Audubon


Audubon

Audubon [aw-duh-bon, -buh n] Examples noun

  1. John James,1785–1851, U.S. naturalist who painted and wrote about the birds of North America.

Examples from the Web for audubon Contemporary Examples of audubon

  • And Audubon continued to paint birds as his business ventures faltered and failed.

    Christie’s Auctions Audubon’s ‘Birds of America’: Priciest Book Ever?

    Josh Dzieza

    January 14, 2012

  • Olivier is based loosely on Alexis de Tocqueville and Parrot has affinities with Audubon.

    The Best of Brit Lit

    Peter Stothard

    January 31, 2010

  • On October 11, Gloria showed up on Audubon Drive and nervously rang the doorbell.

    Elvis’ Pajama Party

    Alanna Nash

    January 7, 2010

  • Heidi, Gloria, and Frances were always the last fans to leave Audubon Drive.

    Elvis’ Pajama Party

    Alanna Nash

    January 7, 2010

  • Historical Examples of audubon

  • Let us watch with Audubon in the neighbourhood of one of their curious roosting-places.

    The Western World

    W.H.G. Kingston

  • This description is given by Mr Nuttal the naturalist, and quoted by Audubon.

    The Western World

    W.H.G. Kingston

  • There are 12 full-page illustrations, after Audubon, in colors.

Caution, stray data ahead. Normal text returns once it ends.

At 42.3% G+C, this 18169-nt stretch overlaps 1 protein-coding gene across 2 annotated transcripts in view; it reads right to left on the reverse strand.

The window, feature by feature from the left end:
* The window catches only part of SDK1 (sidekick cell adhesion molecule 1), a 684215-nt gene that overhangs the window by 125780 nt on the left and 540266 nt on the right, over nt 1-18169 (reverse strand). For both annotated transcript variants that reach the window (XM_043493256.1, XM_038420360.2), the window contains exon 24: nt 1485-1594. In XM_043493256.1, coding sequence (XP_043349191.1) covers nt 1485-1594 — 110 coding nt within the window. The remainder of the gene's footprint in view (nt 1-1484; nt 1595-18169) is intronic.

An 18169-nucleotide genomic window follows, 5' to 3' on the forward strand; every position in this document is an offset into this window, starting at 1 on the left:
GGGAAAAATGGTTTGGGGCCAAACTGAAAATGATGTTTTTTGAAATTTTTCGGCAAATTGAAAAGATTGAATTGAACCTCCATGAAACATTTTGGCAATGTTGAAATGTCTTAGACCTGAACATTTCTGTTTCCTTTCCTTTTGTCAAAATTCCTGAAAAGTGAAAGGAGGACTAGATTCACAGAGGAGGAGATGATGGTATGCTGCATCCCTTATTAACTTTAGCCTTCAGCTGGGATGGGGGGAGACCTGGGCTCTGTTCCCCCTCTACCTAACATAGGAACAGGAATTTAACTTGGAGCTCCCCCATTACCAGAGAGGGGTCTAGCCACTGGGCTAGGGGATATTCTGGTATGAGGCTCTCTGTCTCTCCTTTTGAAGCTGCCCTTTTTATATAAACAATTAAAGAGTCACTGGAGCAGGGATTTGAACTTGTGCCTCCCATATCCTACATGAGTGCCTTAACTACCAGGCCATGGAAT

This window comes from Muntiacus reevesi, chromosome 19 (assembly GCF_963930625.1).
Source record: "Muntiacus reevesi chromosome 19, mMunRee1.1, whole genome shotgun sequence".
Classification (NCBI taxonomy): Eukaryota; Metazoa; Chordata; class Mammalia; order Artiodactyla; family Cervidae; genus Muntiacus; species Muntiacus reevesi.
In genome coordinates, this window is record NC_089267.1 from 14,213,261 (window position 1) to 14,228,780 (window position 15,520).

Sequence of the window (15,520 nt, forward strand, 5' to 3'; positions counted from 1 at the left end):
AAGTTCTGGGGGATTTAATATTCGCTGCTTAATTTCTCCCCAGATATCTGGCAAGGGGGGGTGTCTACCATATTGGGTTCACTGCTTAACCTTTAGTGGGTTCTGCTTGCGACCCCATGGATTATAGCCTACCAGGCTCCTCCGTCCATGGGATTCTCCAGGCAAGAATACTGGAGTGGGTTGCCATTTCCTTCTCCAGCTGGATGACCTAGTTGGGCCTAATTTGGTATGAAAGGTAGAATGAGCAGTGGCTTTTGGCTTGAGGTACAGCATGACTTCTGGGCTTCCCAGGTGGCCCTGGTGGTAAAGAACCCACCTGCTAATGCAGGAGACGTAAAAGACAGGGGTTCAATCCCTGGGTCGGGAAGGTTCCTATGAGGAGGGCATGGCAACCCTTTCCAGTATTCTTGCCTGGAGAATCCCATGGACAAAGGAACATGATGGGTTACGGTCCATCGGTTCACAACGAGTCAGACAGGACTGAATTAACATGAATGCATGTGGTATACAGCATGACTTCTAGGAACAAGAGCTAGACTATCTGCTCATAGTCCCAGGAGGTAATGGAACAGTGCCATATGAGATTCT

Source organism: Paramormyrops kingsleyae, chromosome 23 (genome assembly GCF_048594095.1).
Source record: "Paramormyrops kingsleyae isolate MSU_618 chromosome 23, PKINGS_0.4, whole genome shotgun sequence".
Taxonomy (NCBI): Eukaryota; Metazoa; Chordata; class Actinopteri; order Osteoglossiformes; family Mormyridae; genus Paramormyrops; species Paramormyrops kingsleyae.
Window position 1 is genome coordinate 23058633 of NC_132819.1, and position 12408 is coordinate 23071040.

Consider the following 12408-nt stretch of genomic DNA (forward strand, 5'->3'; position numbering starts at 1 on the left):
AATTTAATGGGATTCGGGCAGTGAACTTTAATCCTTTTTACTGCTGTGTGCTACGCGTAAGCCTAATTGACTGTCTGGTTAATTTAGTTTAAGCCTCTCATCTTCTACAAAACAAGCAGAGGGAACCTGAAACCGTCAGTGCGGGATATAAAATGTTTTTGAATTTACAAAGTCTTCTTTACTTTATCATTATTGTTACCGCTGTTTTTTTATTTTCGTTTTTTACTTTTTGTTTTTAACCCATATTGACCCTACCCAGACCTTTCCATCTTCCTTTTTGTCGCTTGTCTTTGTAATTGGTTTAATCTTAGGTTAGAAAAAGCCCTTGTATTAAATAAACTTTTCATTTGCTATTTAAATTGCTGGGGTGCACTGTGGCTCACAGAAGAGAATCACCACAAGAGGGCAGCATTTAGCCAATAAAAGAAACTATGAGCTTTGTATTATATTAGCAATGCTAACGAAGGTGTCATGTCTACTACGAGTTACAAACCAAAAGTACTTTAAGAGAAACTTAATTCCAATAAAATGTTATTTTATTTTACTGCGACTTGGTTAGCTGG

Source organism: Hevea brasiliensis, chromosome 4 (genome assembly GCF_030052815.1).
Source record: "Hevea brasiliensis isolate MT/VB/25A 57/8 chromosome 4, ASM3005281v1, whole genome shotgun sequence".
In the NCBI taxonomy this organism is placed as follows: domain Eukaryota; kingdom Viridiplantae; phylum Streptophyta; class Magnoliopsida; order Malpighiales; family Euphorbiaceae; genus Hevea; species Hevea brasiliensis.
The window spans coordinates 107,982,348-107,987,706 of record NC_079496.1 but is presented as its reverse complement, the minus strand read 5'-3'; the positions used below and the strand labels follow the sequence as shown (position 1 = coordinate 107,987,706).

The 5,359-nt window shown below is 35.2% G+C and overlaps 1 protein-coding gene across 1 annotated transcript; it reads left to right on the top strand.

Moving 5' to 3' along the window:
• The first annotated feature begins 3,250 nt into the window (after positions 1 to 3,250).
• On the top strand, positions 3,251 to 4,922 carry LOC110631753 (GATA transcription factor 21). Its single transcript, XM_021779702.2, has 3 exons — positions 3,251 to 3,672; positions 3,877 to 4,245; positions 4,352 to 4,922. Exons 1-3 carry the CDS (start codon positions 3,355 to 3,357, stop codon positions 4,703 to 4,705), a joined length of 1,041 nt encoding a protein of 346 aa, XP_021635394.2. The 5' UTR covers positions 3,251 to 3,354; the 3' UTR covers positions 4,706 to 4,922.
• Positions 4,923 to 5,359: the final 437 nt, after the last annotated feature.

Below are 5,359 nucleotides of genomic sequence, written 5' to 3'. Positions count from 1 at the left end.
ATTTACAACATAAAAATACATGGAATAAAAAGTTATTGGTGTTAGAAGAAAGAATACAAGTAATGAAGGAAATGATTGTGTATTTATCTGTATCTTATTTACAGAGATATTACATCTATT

Squirrels and Other Fur-Bearers

    John Burroughs

  • Audubon’s Warbler is a common winter visitant and migrant in Coahuila.

    Birds from Coahuila, Mexico

    Emil K. Urban

  • Birds unknown to Audubon, yet flying, as it were, with a rush.

    The Professor at the Breakfast Table

    Oliver Wendell Holmes (Sr.)

  • British Dictionary definitions for audubon Audubon noun

    1. John James. 1785–1851, US naturalist and artist, noted particularly for his paintings of birds in Birds of America (1827–38)

    Word Origin and History for audubon Audubon

    with reference to birds or pictures of them, from U.S. naturalist John James Audubon (1785-1851).

    audubon in Science Audubon [ô′də-bŏn′]John James 1785-1851

    1. American ornithologist and artist. His effort to catalog every species of bird in the United States resulted in the publication of The Birds of America (1827-1838), a collection of 1,065 life-size engravings of birds found in eastern North America. It is considered a classic work in ornithology and in American art.

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